Why Newsroom Gender Gap Must Be Bridged –Experts

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Selecting 20 female journalists from a pool of 207 applications from nine countries must have been a tough task for the Wole Soyinka Centre for Investigative Journalism (WSCIJ).

And for the lucky ones that cut across the print, broadcast and online media, getting to participate in the “2019 Report Women! Female Reporters’ Leadership Programme (FRLP) was an experience in self-development.

The programme, an initiative of the Wole Soyinka Centre for Investigative Journalism (WSCIJ) and supported by Free Press Unlimited, was the third in its series. Its aim was to equip the participants with the skills, finesse, support and tools to take bold steps that will position them for the highest leadership positions in their media houses.

The four-day programme that held in Lagos was a moment of high expectation for the participants who were selected from Nigeria, Malawi, Uganda, Ghana, South Africa, Togo, Botswana, Tanzania, and India.

The event is part of a six-month leadership programme, within which participants are expected to undergo a three-month mentorship as well as a share-fair, story, and leadership project. On completion of the programme, those that successfully executed their assignments will be awarded a ‘Fellow of the Wole Soyinka Centre for Investigative Journalism.’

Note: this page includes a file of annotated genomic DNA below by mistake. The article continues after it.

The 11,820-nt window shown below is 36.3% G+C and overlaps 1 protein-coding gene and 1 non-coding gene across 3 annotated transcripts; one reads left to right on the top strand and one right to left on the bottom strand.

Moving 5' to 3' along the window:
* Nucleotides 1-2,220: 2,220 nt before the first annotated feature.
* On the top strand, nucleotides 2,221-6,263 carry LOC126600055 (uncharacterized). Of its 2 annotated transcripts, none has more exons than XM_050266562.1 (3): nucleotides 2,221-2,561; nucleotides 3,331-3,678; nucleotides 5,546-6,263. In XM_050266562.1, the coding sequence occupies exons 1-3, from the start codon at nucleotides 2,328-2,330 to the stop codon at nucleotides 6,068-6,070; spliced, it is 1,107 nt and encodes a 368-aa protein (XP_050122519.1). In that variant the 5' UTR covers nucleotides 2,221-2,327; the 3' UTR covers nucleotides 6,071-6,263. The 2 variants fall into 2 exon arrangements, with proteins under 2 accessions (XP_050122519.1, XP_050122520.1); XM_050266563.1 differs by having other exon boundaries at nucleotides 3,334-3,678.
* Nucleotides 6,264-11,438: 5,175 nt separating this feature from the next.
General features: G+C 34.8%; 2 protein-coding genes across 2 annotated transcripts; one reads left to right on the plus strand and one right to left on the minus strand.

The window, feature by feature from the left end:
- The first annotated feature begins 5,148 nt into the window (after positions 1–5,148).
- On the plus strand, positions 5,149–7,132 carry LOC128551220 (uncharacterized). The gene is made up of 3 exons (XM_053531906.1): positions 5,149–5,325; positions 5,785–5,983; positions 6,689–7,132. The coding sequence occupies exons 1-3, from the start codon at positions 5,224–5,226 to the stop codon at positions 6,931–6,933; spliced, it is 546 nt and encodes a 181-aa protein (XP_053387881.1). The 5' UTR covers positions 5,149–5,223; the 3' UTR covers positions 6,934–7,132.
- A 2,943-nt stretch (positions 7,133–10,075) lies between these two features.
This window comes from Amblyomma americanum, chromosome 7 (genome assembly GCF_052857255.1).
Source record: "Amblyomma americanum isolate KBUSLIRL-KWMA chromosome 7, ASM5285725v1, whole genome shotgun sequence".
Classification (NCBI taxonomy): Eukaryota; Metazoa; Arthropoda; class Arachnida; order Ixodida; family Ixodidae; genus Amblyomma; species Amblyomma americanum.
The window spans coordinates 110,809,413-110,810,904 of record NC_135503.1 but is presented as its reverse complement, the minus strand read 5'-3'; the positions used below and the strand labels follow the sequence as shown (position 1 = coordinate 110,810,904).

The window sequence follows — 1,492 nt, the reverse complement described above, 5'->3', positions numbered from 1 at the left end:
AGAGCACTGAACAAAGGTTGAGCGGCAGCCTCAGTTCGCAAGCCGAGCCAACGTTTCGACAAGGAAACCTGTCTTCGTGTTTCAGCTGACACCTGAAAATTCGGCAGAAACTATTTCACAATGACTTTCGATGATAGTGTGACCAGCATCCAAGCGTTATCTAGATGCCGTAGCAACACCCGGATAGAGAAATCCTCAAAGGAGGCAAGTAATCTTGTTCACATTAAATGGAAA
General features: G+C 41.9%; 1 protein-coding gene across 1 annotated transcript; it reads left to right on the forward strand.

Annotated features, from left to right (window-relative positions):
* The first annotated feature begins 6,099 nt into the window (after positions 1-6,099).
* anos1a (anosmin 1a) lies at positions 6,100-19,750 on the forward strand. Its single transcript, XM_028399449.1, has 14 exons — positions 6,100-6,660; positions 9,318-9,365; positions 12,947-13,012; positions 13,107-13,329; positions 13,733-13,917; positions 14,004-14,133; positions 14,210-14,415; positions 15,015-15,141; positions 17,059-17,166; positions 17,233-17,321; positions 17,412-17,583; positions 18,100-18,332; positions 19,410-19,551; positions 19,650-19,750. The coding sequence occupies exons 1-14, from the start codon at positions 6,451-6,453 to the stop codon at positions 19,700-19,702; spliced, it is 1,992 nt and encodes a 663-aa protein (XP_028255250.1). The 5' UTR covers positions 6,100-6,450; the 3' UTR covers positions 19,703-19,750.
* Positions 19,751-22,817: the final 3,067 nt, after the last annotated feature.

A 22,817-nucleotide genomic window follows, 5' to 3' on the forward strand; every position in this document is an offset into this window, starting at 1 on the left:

The female journalists were taken through intense training modules such as; fundamentals of gender studies, gender mainstreaming, security, gender-related policies and laws, managing conflicts, dealing with stereotypes, value-driven leadership, competence and confidence building as well as personal productivity. They were also drilled on the ethics of journalism, public speaking techniques and how to be technological and social media savvy.

Resource persons on hand for the training were veteran broadcaster and communication coach, Bimbo Oloyede, Editor-in-Chief, Daily Trust Newspaper, Mannir Dan Ali; seasoned journalists, Rotimi Sankore and Lekan Otufodunrin; Strategy and Gender Specialist, Nneka Okekearu; management and development consultant on gender right and social justice advocate, Comfort Ogunye; as well as the Managing Editor of YNaija, Isime Esene.

In her welcome address, coordinator of the centre, Motunrayo Alaka, said the project was inaugurated in 2017 with 14 fellows. The fellows were later increased to 19 in 2018.

She highlighted the challenges militating against women in the media and frowned at gender disparity and salient stereotype associated with assigning leadership roles to female journalists.

Alaka said the programme was the centre’s response to bridging the gender gap in the newsroom, which presently favours male journalists. She explained that findings from a 2017 survey conducted by the centre on the leadership status of women in Nigeria’s newsroom showed a discouraging gender imbalance that existed in the ratio of female to male leadership in Nigeria’s newsrooms.